Expert spots stolen work sold by Sotheby’s
Jan Schoonhoven's R69-32 was missing from Dutch museum, but thief disguised work by changing its title
By Ermanno Rivetti. Art Market, Issue 250, October 2013
Published online: 10 October 2013
A stolen painting by the Dutch artist Jan Schoonhoven (1914-94) was jointly bought in London at Sotheby’s contemporary art day auction on 27 June by two galleries—London’s Mayor Gallery and Amsterdam’s Borzo Modern and Contemporary Art—for £182,500.
The work was only identified as stolen when Paul van Rosmalen, a Schoonhoven expert working for the Dutch gallery, identified some discrepancies in photographs sent to him by the Mayor Gallery.
The painting, a rectangular work composed of several blocks with papier-mâché triangles, has now been identified as R69-32, 1969, one of four works stolen from the Museum van Bommel van Dam in Venlo, on the Dutch-German border, in March this year.
The thief changed the title of the work from R69-32 to R69-39, a seemingly simple trick that enabled it to slip through provenance checks and end up at auction.
After seeing a photograph of the label on the back of the work, Van Rosmalen noticed the numerical switch and alerted the authorities. The work was reported to have been turned on its side, too, although Sotheby’s has denied this, saying that the work was presented the right way up.
The London-based Art Loss Register (ALR), which was notified of the theft in March, first alerted Sotheby’s after seeing the freshly renamed R69-39 come up for auction. “We raised the near-match with the auction house and since they said that the artist did many similar works, which were differentiated by the number, and the number was different, we accepted their word,” says Julian Radcliffe, the chairman of the ALR. A spokesman for Sotheby’s says: “We confirmed to the Art Loss Register that the title on the back of our work did not match the title in their records, and on that basis, the ALR closed their query on the work.”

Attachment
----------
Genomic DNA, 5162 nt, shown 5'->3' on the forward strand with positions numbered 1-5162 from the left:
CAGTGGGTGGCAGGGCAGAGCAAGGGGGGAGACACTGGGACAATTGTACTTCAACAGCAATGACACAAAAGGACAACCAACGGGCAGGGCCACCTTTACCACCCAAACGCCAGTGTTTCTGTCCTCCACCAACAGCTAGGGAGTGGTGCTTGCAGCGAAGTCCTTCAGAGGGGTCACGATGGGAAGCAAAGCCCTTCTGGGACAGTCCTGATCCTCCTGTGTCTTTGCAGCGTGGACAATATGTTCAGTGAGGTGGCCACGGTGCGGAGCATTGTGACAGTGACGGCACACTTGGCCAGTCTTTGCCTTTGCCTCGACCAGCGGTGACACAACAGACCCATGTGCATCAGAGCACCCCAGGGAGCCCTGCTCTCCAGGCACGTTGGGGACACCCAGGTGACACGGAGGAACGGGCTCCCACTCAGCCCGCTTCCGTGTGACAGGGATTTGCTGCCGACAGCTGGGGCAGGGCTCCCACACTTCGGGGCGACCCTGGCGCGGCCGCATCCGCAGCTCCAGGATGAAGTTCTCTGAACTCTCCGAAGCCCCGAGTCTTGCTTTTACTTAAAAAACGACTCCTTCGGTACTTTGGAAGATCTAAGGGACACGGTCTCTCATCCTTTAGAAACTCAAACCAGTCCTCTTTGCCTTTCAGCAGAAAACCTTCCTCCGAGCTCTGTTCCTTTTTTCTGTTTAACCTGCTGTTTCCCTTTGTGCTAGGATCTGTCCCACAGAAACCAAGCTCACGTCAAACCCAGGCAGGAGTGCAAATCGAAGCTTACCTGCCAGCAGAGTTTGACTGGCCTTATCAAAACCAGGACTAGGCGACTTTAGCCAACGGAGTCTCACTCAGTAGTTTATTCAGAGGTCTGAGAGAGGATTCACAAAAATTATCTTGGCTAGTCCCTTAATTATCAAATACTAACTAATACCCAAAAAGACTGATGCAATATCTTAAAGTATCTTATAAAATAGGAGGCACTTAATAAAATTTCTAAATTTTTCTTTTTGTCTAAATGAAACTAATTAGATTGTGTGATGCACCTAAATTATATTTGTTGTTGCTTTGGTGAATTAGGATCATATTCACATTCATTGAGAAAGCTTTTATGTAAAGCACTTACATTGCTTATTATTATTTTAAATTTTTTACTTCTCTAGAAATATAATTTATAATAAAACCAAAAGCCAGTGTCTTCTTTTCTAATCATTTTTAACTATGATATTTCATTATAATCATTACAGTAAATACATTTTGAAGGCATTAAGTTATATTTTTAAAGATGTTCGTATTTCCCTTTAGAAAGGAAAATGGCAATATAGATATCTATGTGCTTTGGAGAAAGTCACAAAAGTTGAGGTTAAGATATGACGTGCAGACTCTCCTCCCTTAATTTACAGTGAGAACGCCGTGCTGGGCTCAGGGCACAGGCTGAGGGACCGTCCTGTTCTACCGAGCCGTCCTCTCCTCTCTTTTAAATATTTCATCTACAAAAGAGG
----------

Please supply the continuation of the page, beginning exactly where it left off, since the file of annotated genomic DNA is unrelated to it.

Sotheby’s has cancelled the sale. Meanwhile, the Amsterdam police department released a statement saying that it was “glad that Sotheby’s contacted the police immediately after [it] became aware that the work under investigation may have been stolen. Sotheby’s continues to assist the Amsterdam police with the ongoing investigation.”
Meanwhile, a man who has so far been identified only as “Ryan L.” by the Dutch police reportedly walked into a police station in Amsterdam in August with the other three stolen paintings—two reliefs by Schoonhoven (R70-29, 1970, and Stars, 1968) and an untitled work from 1973 by the Czech contemporary artist Tomas Rajlich. The man, who was arrested, claimed that he had bought them for €100, according to the Dutch paper NRC Handelsblad.
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